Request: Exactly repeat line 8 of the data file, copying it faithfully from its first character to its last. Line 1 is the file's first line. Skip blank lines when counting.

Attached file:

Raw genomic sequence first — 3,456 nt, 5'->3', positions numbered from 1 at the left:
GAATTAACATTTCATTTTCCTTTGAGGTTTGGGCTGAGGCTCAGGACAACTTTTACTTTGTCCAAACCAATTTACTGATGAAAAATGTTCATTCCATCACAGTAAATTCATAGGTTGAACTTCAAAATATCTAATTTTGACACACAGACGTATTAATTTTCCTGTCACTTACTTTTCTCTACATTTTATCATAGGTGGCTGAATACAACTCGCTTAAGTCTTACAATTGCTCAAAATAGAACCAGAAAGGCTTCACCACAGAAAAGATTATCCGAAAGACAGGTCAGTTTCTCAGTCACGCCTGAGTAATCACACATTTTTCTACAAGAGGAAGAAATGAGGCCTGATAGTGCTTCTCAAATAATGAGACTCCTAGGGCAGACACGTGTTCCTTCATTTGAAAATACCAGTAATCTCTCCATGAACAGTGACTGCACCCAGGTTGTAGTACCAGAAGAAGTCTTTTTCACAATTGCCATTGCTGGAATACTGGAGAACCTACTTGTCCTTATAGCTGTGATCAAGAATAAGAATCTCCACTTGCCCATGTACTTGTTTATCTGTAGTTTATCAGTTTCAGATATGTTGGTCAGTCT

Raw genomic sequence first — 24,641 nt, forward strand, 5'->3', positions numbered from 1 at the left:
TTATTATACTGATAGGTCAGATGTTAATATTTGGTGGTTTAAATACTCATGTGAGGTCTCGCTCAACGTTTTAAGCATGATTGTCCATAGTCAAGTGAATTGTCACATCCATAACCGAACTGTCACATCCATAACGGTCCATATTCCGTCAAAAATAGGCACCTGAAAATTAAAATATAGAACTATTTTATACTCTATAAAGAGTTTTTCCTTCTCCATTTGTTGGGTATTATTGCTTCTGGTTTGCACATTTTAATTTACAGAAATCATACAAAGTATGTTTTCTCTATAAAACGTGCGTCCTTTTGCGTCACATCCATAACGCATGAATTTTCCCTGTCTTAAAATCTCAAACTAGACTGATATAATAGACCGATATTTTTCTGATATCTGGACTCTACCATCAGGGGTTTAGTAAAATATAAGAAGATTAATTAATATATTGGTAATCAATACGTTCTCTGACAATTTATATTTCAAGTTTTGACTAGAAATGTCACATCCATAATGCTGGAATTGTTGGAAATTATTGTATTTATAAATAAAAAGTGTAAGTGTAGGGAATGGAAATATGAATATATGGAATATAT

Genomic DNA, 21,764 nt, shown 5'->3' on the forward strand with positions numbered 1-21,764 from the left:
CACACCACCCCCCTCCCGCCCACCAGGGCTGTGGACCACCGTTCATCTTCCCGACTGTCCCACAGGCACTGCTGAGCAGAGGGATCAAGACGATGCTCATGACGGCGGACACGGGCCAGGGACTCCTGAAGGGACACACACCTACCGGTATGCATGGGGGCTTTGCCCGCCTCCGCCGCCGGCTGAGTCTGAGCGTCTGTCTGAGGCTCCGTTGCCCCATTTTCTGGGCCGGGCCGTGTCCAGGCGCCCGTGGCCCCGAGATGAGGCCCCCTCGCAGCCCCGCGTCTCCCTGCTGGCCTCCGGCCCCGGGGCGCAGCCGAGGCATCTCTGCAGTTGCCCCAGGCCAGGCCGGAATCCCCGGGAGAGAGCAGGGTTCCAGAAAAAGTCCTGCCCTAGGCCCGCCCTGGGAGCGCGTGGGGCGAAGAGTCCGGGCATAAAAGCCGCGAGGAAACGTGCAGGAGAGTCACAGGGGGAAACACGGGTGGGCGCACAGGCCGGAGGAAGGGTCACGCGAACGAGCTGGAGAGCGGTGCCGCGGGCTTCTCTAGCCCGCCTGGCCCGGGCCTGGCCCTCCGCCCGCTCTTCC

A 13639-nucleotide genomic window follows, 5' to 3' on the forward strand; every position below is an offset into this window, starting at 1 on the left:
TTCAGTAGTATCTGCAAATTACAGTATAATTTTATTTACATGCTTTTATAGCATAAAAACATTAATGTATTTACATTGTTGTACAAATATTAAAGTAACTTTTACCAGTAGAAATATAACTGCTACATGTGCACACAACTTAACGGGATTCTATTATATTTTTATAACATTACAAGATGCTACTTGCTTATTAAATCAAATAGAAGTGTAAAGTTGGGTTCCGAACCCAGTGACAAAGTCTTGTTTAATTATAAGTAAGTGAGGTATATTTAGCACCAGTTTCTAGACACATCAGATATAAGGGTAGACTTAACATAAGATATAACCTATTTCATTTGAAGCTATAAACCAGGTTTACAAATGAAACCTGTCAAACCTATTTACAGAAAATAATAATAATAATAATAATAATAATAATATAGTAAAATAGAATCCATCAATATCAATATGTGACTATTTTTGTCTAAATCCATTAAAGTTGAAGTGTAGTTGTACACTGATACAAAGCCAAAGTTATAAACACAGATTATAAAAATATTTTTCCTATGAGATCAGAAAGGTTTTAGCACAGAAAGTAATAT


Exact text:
TTCAGTAGTATCTGCAAATTACAGTATAATTTTATTTACATGCTTTTATAGCATAAAAACATTAATGTATTTACATTGTTGTACAAATATTAAAGTAACTTTTACCAGTAGAAATATAACTGCTACATGTGCACACAACTTAACGGGATTCTATTATATTTTTATAACATTACAAGATGCTACTTGCTTATTAAATCAAATAGAAGTGTAAAGTTGGGTTCCGAACCCAGTGACAAAGTCTTGTTTAATTATAAGTAAGTGAGGTATATTTAGCACCAGTTTCTAGACACATCAGATATAAGGGTAGACTTAACATAAGATATAACCTATTTCATTTGAAGCTATAAACCAGGTTTACAAATGAAACCTGTCAAACCTATTTACAGAAAATAATAATAATAATAATAATAATAATAATATAGTAAAATAGAATCCATCAATATCAATATGTGACTATTTTTGTCTAAATCCATTAAAGTTGAAGTGTAGTTGTACACTGATACAAAGCCAAAGTTATAAACACAGATTATAAAAATATTTTTCCTATGAGATCAGAAAGGTTTTAGCACAGAAAGTAATAT